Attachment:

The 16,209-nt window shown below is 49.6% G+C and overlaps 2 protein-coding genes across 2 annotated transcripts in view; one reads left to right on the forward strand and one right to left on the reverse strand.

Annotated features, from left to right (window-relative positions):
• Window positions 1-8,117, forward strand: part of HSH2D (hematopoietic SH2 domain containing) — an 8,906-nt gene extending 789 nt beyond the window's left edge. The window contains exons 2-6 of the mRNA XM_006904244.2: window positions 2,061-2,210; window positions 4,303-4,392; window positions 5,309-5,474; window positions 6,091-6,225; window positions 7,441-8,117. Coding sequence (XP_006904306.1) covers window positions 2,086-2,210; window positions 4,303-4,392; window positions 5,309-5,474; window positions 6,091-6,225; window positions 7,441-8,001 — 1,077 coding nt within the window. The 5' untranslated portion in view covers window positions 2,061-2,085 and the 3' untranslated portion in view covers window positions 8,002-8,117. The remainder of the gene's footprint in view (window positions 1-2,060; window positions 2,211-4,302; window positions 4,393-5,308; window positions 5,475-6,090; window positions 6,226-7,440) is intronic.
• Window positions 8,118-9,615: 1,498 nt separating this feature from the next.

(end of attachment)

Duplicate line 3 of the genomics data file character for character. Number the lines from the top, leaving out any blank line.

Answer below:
• Window positions 1-8,117, forward strand: part of HSH2D (hematopoietic SH2 domain containing) — an 8,906-nt gene extending 789 nt beyond the window's left edge. The window contains exons 2-6 of the mRNA XM_006904244.2: window positions 2,061-2,210; window positions 4,303-4,392; window positions 5,309-5,474; window positions 6,091-6,225; window positions 7,441-8,117. Coding sequence (XP_006904306.1) covers window positions 2,086-2,210; window positions 4,303-4,392; window positions 5,309-5,474; window positions 6,091-6,225; window positions 7,441-8,001 — 1,077 coding nt within the window. The 5' untranslated portion in view covers window positions 2,061-2,085 and the 3' untranslated portion in view covers window positions 8,002-8,117. The remainder of the gene's footprint in view (window positions 1-2,060; window positions 2,211-4,302; window positions 4,393-5,308; window positions 5,475-6,090; window positions 6,226-7,440) is intronic.